7 Reasons People Aren’t Engaging With Your Emails And What To Do About It

Building Relationships / September 4, 2019 / Kristie

You have an email list and you want to start leveraging it for email marketing as you know email marketing can be a very cost effective-way to drive new business. The problem is, you’re not getting much engagement with your email campaigns.

You’re sending a lot of emails but you’re not quite sure why you’re getting a low response rate or click-through rate. Before you abandon email marketing, try a few of these techniques that we’ve experimented with over the years that have proven to drive results.

why no one is engaging with your emails

Benefits of Email Marketing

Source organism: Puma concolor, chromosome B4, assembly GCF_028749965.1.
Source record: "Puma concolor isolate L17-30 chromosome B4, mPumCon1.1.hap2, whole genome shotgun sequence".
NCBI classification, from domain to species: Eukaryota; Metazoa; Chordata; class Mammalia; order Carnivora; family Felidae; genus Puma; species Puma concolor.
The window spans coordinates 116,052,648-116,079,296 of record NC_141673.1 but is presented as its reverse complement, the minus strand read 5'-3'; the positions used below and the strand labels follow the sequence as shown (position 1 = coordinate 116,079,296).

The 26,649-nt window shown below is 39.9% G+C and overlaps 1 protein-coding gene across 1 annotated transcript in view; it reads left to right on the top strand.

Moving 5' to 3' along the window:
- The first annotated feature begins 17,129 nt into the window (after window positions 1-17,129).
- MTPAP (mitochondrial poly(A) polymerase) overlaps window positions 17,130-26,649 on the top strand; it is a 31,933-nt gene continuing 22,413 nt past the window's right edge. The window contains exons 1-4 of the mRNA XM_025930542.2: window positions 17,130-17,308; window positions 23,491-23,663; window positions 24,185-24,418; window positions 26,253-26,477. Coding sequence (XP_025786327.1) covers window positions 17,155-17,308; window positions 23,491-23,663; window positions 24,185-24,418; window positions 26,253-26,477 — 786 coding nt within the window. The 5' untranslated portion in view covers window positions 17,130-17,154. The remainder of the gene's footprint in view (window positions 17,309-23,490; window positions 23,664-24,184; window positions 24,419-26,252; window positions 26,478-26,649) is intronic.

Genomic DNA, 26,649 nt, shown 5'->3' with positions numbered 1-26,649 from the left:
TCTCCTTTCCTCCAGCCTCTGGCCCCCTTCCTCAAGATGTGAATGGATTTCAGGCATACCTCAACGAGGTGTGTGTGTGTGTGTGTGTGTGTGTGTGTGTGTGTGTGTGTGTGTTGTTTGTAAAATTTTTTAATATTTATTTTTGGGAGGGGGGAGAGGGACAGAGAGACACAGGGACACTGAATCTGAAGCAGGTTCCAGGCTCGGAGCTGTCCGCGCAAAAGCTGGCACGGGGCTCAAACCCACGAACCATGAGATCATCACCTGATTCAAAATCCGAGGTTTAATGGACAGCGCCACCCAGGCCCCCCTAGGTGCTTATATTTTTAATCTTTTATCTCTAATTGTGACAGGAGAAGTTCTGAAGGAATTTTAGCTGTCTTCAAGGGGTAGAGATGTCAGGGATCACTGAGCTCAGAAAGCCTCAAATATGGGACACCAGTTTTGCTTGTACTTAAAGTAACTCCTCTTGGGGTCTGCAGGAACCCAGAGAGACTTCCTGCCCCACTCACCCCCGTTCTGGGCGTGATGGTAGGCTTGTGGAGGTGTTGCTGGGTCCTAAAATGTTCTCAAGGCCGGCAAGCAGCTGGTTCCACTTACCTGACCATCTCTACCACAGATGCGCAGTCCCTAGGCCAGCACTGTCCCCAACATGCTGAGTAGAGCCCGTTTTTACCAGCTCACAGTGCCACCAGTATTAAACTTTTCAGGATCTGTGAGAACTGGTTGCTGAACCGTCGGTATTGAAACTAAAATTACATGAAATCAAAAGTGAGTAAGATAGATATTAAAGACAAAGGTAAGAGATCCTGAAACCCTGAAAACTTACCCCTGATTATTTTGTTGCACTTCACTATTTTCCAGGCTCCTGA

Email marketing is a great way to nurture leads into customers, drive repeat business, drive referrals, and overall spread more awareness about your small business. With an average of 3800% ROI this makes email marketing a very cost-effective and compelling marketing technique to grow your business.

Struggling to get engagement

There are a number of reasons that may be causing you to have a low response rate or low click-through rate. Through years of reading about marketing techniques, influencing techniques, and copywriting techniques, there are a number of mistakes I realized we were making. You might also be making these mistakes in your email campaigns that are causing you to generate low results and low ROI on your email efforts. 

Here are some common mistakes that we made, that you might also be making, and what you can do to correct course on your email marketing campaigns so you can increase your response rate and/or click-through rate. 

1. Making it all about you

A common mistake people make when writing email campaigns is focusing too much on you and your business. The truth is people don’t care about your business or your services or products. They just care about what you can do for THEM.